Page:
Following hot on the heels of Christian Thielemann's Ring – released, unusually for Opus Arte, on CD – the company is back in its usual medium for this Tristan und Isolde. Again from Bayreuth, the performance has appeared on DVD with unusual speed, but enters a catalogue already well stocked with filmed versions of Wagner's great opus metaphysicum.
Christoph Marthaler's production was first seen in 2005 but he left this 2009 revival to Anna-Sophie Mahler; given the critical drubbing it received in earlier outings, Marthaler's motivation to return to revive it on this occasion might have been limited. The main feature of Anna Viebrock's designs is the way a large room – a non-descript waiting-room or lobby-cum-lounge – is shifted up in each act to expose another stratum beneath. Viebrock explains its significance in a rather bizarre geological metaphor with time passing to reveal new layers of sediment. The protagonists' costumes similarly pass through various eras. For example, in Act One Isolde is rather dowdy, in Act Two she has something of the Stepford Wives about her, but in the final act she's dressed in smart, contemporary style. This sartorial transformation seems to reflect similar shifts in emotional engagement, and Tristan goes through the same process. Viebrock explains an additional motif of circular tube lighting through the text's obsession with night and day. In the first act, these float in the air above the set in a manner that seemed to suggest the same distinction between real and dream worlds made in Christoph Loy's recent Covent Garden production. In any case they allow for a nice effect during the prelude, as the camera drifts dreamily among them, although their repositioning at ground level in Act Three, extinguished but for the occasional folorn flicker, seems a rather obvious touch.
Whereas it's easy to imagine Marthaler's production being somewhat dreary in the theatre – there's a studied lack of emotional engagement from the singers in much of the first two acts – it is enlivened greatly by an unusually active style of video direction (by Michael Beyer) that displays evident cinematic pretentions, and is choreographed to match the music's grand sweep. Yet some of the panned shots enabled by the use of remote controlled cameras are more successful than others, and there's the usual tendency for didactic underlining of details we are supposed to notice, including some which, arguably, we'd be better off not. The production, however, does seem painfully static at times, and at least the imaginative video direction gives more of a visual counterpoint to Wagner's passionate score.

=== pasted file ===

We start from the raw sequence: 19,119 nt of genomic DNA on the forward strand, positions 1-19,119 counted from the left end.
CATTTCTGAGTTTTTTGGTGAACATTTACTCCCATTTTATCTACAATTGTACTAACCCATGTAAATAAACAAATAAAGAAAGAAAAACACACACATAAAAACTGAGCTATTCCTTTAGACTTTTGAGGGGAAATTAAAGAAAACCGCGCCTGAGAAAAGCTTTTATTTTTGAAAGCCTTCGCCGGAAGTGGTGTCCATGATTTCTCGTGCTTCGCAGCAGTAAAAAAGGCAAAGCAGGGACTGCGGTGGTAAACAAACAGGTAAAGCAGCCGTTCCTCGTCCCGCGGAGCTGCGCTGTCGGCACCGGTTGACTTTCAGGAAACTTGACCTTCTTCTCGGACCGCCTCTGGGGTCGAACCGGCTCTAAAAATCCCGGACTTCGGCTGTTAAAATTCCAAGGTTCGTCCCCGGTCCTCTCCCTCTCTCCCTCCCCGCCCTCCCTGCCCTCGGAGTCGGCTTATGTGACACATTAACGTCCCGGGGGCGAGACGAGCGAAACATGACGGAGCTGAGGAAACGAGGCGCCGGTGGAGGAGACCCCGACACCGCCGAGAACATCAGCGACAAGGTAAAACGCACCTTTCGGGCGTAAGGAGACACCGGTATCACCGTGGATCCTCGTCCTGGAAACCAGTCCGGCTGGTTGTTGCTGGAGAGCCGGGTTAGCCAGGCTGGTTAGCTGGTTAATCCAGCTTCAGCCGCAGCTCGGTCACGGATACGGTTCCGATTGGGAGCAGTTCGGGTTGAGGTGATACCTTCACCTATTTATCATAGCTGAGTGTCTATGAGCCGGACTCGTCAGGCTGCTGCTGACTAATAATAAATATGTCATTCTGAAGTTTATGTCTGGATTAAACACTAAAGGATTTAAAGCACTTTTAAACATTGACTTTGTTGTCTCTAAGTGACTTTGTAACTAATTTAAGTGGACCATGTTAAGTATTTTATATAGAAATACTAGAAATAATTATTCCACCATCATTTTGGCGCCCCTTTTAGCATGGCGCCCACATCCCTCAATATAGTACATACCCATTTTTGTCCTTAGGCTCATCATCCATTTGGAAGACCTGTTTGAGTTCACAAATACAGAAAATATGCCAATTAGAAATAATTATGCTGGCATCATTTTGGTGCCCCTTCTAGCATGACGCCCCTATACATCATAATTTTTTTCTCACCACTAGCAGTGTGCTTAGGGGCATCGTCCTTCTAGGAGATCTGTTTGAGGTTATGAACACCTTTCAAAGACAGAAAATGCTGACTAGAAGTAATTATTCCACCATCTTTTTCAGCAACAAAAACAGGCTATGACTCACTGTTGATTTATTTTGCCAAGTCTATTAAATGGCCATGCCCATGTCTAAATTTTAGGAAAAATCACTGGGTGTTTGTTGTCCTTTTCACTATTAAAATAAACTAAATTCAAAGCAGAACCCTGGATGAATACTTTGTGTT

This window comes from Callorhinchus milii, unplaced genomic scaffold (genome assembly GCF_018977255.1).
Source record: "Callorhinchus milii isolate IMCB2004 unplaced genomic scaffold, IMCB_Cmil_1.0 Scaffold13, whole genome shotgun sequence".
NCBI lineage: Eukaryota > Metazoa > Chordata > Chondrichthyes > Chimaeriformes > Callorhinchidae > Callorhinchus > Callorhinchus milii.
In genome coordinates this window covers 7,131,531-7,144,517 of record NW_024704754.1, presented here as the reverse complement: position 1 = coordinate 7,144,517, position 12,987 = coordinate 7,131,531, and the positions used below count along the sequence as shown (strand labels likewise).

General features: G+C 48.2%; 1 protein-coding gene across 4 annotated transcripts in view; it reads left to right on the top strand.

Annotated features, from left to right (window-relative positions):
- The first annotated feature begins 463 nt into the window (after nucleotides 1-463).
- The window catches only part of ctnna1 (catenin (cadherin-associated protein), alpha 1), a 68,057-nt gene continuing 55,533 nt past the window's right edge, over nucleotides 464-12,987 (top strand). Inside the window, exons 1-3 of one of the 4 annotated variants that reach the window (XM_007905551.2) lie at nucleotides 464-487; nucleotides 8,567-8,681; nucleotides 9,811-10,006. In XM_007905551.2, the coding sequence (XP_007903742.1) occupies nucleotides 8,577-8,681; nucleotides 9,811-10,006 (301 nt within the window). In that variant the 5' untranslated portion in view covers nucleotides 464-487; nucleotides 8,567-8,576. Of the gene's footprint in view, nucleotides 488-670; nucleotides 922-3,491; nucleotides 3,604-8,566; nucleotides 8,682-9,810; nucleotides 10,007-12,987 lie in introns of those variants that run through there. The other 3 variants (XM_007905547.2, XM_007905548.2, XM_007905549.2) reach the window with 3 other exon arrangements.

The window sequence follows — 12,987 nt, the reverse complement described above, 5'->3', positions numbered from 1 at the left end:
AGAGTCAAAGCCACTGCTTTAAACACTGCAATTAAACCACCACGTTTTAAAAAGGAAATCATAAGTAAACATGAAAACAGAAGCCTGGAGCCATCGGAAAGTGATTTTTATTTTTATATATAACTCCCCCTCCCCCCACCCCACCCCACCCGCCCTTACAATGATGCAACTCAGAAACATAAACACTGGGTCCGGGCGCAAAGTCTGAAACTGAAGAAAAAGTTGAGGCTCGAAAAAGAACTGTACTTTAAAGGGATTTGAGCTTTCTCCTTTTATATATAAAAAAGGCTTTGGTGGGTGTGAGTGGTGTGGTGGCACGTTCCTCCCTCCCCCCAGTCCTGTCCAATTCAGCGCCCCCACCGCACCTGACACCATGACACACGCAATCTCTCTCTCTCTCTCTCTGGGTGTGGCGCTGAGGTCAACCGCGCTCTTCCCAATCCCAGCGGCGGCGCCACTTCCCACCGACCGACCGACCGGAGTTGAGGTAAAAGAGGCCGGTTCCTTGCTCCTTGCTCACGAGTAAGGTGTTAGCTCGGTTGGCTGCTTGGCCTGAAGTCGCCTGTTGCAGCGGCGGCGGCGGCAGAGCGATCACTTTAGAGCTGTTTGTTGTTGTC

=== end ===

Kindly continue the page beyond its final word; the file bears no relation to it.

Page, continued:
Otherwise, Marthaler seems to have assembled his ideas from the Regie handbook without quite coming up with an original take on the opera. Nevertheless, there's a certain effectiveness in the way he highlights Tristan's emotional journey from a proud, emotionally frigid cypher in Act One, to pubescent excitement in Act Two and finally uncontrollable passion in Act three, even if Robert Dean Smith lacks the natural acting ability to pull it off as successfully as others might have. The introduction of certain humorous touches was interesting, particularly in the way Kurwenal seems impatient with his master's self-indulgence. The end of Act Two is particularly powerful, too, given the apparent levity of some of what's come before.
There's no doubt, at least, that we're in safe hands musically, and Peter Schneider draws playing of great passion and beauty from the Bayreuth orchestra, while with his lively, amusing contributions he's the artist who comes out best in the faintly embarrassing 'make of' featurette (to a jarringly un-Wagnerian soundtrack) that is included as an extra. As Isolde, Irène Theorin is no match for Nina Stemme – on Opus Arte's superior Tristan from Glyndebourne – but maintains strength in the top of the voice, even if her middle range can sound breathy. In terms of acting, she is clearly shackled to Marthaler's concept, but carries out his aims with dignity. I feel as though I should enjoy Smith's Tristan more than I do, given the astonishing ease with which he seems to get through the role, yet the voice, despite its almost bel canto facility, is not one to inspire sympathy or tug at the heart strings; mine, at least, remained untugged. Jukka Rasilainen makes an unusually sympathetic Kurwenal, and sings strongly throughout, the briefest of glitches in Act Three notwithstanding, but I failed to warm to Michelle Breedt's rather matronly Brangäne. As Marke, on the other hand, Robert Holl is dignified and moving.
Neither this nor Thielemann's Ring represent the unqualified triumphs that might have been hoped for as a result of Opus Arte's new agreement with Bayreuth. This DVD in particular seems unlikely to make its mark among so many excellent filmed accounts, yet while it's not vintage Bayreuth, it still comes across here as an engaging performance.
By Hugo Shirley